VATICAN CITY — The Catholic Church has called for a global day of fasting and prayer on Saturday for peace in Syria and against any armed intervention, with Pope Francis scheduled to host a mass vigil on St Peter’s Square.
The Argentine pope has called for a “cry for peace” from the world’s 1.2 billion Catholics, Christians as a whole, believers from other faiths and atheists.
Syria’s Sunni Muslim leader, Grand Mufti Ahmad Badreddin Hassoun, has called for Syrians to join in the prayers and the patriarch of Constantinople Bartholomew I, spiritual leader of the world’s Orthodox, has said he is also backing the initiative.
A giant peace flag will also be raised in Assisi, the hometown of the patron saint of peace St Francis whose name the pope adopted when he was elected in March.
There has been a giant mobilisation of Catholic churches worldwide — through traditional homilies at mass as well as via social media — for the faithful to pray for peace and engage in some form of fasting.
The four-hour prayer vigil in the Vatican starts at 1700 GMT but there will be similar smaller initiatives around the world from Baghdad to Jerusalem, from Mumbai to Buenos Aires, from Washington DC to Beirut.
The pope’s call is not unprecedented but unusual and experts have likened it to the global day of prayer instituted by late pope John Paul II following the September 11, 2001 attacks on the United States.
It has also been compared to impassioned calls for peace by John Paul II in the run-up to the Iraq war and a speech by another papal predecessor, Paul VI, against the Vietnam War at the United Nations.
“This cry from the pope distills the calls coming from the one big family that is humanity,” French cardinal Roger Etchegaray, who led peace missions on behalf of John Paul II ahead of the Iraq war in 2003, told AFP.
The head of the Vatican’s Pontifical Council for Families, Monsignor Vincenzo Paglia, even wrote an open letter to parents asking them to take part.
“Do not be afraid to offer your children a sober meal,” he said, adding: “Invite grandparents to a meal that will be poor in nourishment but rich in words.”
“If anyone has experienced war, they should talk about what it means to live under a bombardment — the uncertainty of what tomorrow will bring,” Paglia said.
Brazilian cardinal Joao Braz de Aviz, head of the pontifical council overseeing Catholic orders on five continents, said churches and monasteries throughout the world should also take part in the prayers.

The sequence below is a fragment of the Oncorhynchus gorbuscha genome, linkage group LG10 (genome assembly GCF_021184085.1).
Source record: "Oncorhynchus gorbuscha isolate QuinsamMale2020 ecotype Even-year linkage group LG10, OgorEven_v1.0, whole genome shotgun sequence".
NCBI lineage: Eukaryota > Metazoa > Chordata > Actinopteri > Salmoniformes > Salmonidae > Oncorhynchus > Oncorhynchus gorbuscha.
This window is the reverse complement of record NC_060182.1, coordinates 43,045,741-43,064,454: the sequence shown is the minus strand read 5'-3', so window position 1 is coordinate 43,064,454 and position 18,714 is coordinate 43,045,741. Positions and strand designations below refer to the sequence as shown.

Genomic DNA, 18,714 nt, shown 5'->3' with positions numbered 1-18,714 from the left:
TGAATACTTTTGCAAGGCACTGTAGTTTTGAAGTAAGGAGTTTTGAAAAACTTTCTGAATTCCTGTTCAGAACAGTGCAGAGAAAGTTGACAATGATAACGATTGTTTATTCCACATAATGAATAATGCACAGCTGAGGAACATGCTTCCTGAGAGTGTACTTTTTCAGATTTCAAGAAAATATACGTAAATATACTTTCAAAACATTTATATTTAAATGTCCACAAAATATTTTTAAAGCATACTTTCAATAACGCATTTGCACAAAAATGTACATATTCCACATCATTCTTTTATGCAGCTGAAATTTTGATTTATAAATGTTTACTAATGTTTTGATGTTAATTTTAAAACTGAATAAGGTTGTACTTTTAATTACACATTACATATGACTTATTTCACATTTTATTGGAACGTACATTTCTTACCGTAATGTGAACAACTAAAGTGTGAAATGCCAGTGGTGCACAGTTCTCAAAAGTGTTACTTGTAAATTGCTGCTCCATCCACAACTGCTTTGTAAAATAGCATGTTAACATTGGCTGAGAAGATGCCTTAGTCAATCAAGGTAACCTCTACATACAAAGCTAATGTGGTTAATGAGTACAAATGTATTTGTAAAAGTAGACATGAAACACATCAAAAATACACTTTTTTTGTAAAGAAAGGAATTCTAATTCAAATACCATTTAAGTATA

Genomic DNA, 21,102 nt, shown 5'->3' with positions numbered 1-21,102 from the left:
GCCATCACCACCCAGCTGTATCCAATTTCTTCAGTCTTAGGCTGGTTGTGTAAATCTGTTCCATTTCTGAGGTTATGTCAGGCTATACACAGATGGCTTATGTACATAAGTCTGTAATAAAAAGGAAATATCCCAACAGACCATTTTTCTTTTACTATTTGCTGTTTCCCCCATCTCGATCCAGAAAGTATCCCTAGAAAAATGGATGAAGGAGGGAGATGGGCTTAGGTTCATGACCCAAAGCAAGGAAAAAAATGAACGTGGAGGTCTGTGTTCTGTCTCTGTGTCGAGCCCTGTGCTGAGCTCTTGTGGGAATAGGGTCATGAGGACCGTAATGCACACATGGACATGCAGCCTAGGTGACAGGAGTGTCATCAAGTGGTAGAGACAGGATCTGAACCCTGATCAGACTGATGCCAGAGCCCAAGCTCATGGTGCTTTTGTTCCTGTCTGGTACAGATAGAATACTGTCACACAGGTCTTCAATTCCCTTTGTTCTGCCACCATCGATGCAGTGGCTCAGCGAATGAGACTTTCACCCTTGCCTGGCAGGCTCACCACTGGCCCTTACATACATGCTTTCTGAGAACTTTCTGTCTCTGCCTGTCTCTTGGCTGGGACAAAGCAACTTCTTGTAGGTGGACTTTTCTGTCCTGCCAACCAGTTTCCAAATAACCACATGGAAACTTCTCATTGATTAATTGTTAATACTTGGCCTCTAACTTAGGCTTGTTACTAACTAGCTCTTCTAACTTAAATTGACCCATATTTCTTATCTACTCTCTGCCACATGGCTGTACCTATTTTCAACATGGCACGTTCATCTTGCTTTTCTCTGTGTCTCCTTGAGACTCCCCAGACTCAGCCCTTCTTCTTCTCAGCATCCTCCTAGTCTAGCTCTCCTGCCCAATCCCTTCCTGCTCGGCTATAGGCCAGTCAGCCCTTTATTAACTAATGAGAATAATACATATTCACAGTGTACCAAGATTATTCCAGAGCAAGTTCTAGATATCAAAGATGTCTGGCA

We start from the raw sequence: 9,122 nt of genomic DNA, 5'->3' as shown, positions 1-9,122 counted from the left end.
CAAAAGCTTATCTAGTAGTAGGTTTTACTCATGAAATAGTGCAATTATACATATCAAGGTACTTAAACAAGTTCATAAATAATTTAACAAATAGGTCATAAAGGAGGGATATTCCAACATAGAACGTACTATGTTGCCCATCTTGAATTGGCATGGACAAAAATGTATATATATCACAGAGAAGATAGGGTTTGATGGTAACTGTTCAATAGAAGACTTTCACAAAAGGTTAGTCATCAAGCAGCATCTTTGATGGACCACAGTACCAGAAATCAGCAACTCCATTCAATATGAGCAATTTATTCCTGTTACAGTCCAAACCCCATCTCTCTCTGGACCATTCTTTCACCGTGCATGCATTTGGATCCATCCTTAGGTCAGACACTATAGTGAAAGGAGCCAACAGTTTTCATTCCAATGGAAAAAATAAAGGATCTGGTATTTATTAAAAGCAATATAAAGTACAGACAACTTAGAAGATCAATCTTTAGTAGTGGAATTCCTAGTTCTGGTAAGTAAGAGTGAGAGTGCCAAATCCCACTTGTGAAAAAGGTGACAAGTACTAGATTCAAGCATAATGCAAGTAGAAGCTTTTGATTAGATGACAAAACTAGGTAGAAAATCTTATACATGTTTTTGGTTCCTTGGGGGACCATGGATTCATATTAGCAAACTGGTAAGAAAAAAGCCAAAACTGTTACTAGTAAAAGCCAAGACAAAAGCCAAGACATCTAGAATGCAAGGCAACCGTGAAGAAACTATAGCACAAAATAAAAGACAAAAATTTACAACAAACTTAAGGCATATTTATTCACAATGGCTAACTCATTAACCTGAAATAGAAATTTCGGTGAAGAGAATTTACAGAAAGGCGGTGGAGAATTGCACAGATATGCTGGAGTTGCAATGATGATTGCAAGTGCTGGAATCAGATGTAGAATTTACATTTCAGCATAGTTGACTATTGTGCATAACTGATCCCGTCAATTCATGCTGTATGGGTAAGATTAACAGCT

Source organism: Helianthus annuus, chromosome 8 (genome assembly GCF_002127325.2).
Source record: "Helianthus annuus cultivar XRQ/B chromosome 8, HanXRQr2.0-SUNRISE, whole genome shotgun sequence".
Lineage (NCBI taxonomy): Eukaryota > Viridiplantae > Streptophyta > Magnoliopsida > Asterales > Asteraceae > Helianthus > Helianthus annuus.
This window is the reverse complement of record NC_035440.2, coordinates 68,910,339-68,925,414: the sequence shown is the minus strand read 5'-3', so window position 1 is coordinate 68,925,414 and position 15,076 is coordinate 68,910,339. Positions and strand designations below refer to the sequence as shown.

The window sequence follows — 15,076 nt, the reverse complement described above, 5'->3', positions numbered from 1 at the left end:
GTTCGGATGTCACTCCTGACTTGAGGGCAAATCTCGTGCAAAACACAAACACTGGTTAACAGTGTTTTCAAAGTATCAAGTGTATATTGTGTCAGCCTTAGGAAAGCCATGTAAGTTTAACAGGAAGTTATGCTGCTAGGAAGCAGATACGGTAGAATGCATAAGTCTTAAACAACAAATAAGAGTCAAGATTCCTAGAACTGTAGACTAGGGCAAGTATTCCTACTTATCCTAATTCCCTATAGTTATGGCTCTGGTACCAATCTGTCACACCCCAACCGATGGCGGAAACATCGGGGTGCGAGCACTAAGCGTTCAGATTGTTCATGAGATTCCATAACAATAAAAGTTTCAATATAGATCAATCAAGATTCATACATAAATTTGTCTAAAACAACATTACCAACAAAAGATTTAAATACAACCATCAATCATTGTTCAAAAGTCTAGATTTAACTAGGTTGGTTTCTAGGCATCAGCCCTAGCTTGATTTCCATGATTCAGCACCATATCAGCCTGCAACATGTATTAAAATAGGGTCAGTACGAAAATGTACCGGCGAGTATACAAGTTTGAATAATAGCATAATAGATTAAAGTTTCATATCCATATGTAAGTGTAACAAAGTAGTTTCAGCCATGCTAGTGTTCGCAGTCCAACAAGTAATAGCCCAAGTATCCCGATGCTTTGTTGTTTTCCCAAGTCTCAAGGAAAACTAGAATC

Among the many taking part in the initiative will be Bishop Theophile Kaboy in Goma in the war-riven Democratic Republic of Congo, who said he would hold a special prayer session in the local cathedral.
“We also ask that our people, who have lived with war for 20 years, not be forgotten,” he said.
The appeal has been particularly well received in the Middle East, where Christian patriarchs who are often in competition with one another have been united in their concern about the possible escalation of Syria’s civil war and the rise of radical Islamism.
“Peace is a good which overcomes every barrier, because it belongs all of humanity #prayforpeace,” Pope Francis wrote in one tweet, with another saying simply: “Never again war! War never again!”
Francis is expected to be present for the duration of the marathon prayer vigil on St Peter’s Square and will speak briefly in-between long moments of silence and recitals of invocations for peace.
A famous icon of the Virgin Mary will also be carried across the famous square by a group of Swiss Guards.
Couples from Syria, Egypt, Russia and the United States are also expected to take part in the ceremony, which will end with a solemn papal blessing.
Several Italian government leaders have said they will take part, after Italy said it will not take part in any armed intervention without a UN mandate.
Many non-Catholic groups including the far-left Left, Ecology and Freedom party, the anti-clerical Radical Party and the far-right European Solidarity Front for Syria have said they also support the prayer day.